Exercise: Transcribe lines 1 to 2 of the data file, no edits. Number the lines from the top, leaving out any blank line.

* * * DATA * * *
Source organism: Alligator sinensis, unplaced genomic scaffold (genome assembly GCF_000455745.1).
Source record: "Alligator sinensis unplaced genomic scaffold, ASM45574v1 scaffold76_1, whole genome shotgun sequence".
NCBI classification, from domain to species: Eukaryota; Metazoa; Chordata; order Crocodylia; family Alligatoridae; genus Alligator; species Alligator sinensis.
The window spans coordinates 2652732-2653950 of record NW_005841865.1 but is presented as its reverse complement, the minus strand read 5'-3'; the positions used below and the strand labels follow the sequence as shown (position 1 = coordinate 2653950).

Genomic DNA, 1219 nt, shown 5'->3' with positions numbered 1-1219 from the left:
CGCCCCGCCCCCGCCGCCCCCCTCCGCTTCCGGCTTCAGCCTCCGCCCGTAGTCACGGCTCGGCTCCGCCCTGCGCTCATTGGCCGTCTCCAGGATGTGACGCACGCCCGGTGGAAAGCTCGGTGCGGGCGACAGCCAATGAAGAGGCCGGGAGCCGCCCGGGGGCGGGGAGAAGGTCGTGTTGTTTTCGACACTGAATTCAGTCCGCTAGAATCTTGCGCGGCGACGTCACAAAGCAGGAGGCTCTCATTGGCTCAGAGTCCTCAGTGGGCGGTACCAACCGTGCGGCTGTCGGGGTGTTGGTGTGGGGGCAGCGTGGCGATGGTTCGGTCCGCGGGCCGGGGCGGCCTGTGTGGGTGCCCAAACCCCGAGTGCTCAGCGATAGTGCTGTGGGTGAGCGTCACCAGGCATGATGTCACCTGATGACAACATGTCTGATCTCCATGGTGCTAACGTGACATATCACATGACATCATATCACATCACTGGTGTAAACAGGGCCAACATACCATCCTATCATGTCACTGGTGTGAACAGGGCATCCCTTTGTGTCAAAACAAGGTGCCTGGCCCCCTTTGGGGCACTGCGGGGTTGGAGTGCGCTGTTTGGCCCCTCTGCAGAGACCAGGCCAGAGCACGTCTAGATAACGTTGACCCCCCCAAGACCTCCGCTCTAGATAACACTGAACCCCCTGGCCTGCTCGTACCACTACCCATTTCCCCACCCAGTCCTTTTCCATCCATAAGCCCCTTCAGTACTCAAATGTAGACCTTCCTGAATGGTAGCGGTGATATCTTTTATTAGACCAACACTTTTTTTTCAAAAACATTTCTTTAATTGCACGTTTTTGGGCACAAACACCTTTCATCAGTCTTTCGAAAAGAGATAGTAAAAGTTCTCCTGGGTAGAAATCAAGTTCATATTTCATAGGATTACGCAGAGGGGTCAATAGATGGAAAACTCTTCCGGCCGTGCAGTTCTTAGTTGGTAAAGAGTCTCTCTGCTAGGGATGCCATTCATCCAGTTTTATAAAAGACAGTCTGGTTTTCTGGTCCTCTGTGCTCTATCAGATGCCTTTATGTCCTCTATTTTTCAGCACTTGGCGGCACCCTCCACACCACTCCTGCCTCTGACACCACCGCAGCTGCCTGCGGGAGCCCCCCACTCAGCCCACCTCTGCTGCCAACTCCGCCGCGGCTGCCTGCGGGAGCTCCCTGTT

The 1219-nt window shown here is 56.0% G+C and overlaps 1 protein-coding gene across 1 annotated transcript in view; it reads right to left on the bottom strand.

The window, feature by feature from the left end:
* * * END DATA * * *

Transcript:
Source organism: Alligator sinensis, unplaced genomic scaffold (genome assembly GCF_000455745.1).
Source record: "Alligator sinensis unplaced genomic scaffold, ASM45574v1 scaffold76_1, whole genome shotgun sequence".